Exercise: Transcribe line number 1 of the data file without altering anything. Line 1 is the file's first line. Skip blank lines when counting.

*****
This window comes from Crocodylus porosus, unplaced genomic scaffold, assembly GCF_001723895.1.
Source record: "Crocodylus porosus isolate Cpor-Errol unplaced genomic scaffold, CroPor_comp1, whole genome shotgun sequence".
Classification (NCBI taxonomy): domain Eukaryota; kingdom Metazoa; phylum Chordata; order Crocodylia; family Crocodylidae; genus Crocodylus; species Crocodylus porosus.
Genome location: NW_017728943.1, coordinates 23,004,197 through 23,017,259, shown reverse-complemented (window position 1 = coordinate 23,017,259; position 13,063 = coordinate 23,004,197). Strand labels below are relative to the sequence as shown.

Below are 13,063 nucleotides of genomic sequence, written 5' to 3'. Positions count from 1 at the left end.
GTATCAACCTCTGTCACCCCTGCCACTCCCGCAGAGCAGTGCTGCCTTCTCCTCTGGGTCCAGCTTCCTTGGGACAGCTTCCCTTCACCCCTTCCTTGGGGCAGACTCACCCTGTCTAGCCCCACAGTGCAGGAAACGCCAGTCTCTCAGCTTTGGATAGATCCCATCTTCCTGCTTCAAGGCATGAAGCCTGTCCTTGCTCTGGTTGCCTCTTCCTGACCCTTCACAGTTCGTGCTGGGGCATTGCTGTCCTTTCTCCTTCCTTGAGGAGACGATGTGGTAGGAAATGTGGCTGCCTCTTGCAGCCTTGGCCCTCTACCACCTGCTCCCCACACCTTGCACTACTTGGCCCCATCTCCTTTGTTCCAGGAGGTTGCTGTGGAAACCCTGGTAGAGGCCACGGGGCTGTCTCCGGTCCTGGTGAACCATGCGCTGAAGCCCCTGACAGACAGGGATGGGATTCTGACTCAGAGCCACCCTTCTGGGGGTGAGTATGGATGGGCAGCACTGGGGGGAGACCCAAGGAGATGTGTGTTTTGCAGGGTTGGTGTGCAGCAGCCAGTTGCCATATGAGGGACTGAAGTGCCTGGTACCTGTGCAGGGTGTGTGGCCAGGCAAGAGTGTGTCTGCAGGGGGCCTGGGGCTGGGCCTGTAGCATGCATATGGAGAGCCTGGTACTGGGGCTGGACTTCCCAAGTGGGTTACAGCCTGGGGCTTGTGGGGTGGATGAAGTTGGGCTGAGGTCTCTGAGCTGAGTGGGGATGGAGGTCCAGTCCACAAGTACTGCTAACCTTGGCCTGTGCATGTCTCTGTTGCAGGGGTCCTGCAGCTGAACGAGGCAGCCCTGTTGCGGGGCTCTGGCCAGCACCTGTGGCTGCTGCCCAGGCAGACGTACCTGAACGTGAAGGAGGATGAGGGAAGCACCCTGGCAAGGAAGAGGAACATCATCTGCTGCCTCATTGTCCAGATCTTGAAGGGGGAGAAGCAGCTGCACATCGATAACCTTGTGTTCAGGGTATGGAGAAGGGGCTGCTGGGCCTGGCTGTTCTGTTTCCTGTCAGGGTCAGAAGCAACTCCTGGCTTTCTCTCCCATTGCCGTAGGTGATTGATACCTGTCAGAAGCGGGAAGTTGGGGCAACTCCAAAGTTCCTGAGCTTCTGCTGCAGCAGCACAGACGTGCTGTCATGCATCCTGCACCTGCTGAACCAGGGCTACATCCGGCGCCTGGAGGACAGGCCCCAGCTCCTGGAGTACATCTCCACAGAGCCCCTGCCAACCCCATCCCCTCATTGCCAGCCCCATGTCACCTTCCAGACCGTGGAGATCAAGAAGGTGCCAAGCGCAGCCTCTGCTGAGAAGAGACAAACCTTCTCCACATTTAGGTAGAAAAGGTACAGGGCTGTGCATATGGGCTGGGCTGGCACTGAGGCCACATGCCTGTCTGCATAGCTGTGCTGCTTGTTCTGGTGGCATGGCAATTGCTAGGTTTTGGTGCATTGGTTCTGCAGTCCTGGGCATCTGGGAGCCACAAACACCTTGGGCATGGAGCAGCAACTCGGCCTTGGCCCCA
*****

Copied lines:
This window comes from Crocodylus porosus, unplaced genomic scaffold, assembly GCF_001723895.1.